A Biological Example of Water Solubility
By Jill Larson
In this animated object, students examine the role that the solubility of water plays in various biological functions.
Absolute Zero Temperature
By Dr. Miriam Douglass, Dr. Martin McClinton
Learners view illustrations showing the direct dependence of the volume of a gas on temperature and consider the relationship between the Kelvin and Celsius temperature scales.
Acid-Base Reactions (Screencast)
Learners view several movie clips that demonstrate the use of an indicator to follow the neutralization reaction that occurs when an acid and a base are mixed. Students test their knowledge in a series of questions. Immediate feedback is given.
Acids & Bases
Students read different definitions of "acids" and "bases." In an interactive exercise, they identify if a substance is an acid or a base.
Atomic Structure and Ionic Bonding
In this animated object, learners examine the chemistry behind table salt.
Atomic Symbols, Atomic Numbers, and Mass Numbers
By Debbie McClinton, Dr. Miriam Douglass, Dr. Martin McClinton
Learners read definitions of atomic symbols, atomic numbers, and mass numbers and then answer questions about the number of neutrons, protons, and electrons in select elements.
Learners read the definition of atomic weight and obtain the weights of elements by viewing the Periodic Table and charts that list atomic weights by name or symbol.
Biomolecules: The Carbohydrates (Video)
By Becky Polk-Pohlman
Viewers watch an introduction to monosaccharides, disaccharides, and polysaccharides. The processes for dehydration synthesis and hydrolysis.
Boiling Point of a Liquid
Learners examine how the boiling point increases with increasing pressure. An example from industry is given.
Calculation of Atomic Weight from Isotopic Composition
Learners examine the method for calculating the atomic weight of copper from the natural percent composition of each of its two isotopes.
Changes in Our World: Chemical and Physical (Screencast)
By Deb Simonson
In this screencast, learners examine the kinds of physical and chemical changes that occur in substances.
Chemical Bonds: The Hydrogen Bond
In this interactive object, students examine a type of chemical bond known as the "hydrogen bond."
By Debbie McClinton, Dr. Martin McClinton
Students read an explanation of chemical formulas in this animated activity. A quiz completes the object.
Chemistry Math - Solving a Formula (Screencast)
By Laurel Maney
Students use algebra to rearrange formulas and solve for the missing volume, density, or mass quantity.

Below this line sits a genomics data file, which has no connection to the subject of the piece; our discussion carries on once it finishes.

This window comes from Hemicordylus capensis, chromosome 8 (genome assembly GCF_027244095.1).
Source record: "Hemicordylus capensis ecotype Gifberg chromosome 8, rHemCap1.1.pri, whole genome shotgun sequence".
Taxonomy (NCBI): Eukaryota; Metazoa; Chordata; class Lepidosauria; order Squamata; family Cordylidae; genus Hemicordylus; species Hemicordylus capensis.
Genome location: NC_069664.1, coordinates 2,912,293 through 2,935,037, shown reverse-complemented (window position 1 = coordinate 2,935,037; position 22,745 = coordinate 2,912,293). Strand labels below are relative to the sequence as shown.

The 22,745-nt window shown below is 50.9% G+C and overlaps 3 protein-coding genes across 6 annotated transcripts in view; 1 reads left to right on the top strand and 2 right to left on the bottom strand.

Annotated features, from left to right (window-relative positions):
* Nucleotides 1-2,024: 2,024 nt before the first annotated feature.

Common Types of Oxidation-Reduction Reactions (Screencast)
Learners identify combination, decomposition, displacement, and combustion types of redox reactions. They also watch a video clip that demonstrates the reaction of sodium and water.
By Terry Bartelt
Learners view an animated presentation showing how the pH level of a cleaning solution is controlled in a closed-loop system in a manufacturing setting. A quiz completes the activity.
Conversion Between Mass and Moles of an Element (Screencast)
Atomic weights are used to convert the mass of a sample into the number of moles of the element in the sample and vice versa. Four examples are provided for practice.
In this animated object, students examine what happens when electrons share molecules.
Energy in Chemical Reactions
By Dr. Miriam Douglass
In this animated and interactive object, learners examine kinetic and potential energy as well as the first law of thermodynamics and the flow of energy between a system and its surroundings. Students also answer questions about exothermic and endothermic reactions
In this interactive object, learners calculate the amount of heat evolved or absorbed in chemical reactions. Four practice problems are provided.
In this animated object, students examine the role equilibrium plays in everyday life. Formulas are presented in an interactive way.
Gas Volume vs. Temperature (Charles's Law)
In this animated object, learners examine how gas volume varies directly with absolute temperature (K at constant pressure). An example of a sample of gas at two conditions of volume and temperature is used to illustrate the law.
Heat of Fusion and Heat of Vaporization
Learners examine graphs and read that the heat of fusion is the heat energy absorbed by one mole of solid as it is converted to liquid, while the heat of vaporization is the heat energy absorbed by one mole of liquid as it is converted to gas.
How Pressure Changes Boiling Temperature
By Terry Bartelt, Terry Fleischman
Learners study the effect that pressure has on boiling temperatures. Once a liquid has reached a full boil, additional heat does not raise the liquid’s temperature; however, pressure can vary the boiling point of a liquid. A brief quiz completes the activity.
In this well-illustrated activity, learners examine the three types of intermolecular forces: dipole-dipole forces, London or Van der Waals forces, and the hydrogen bond. Two interactive questions are included.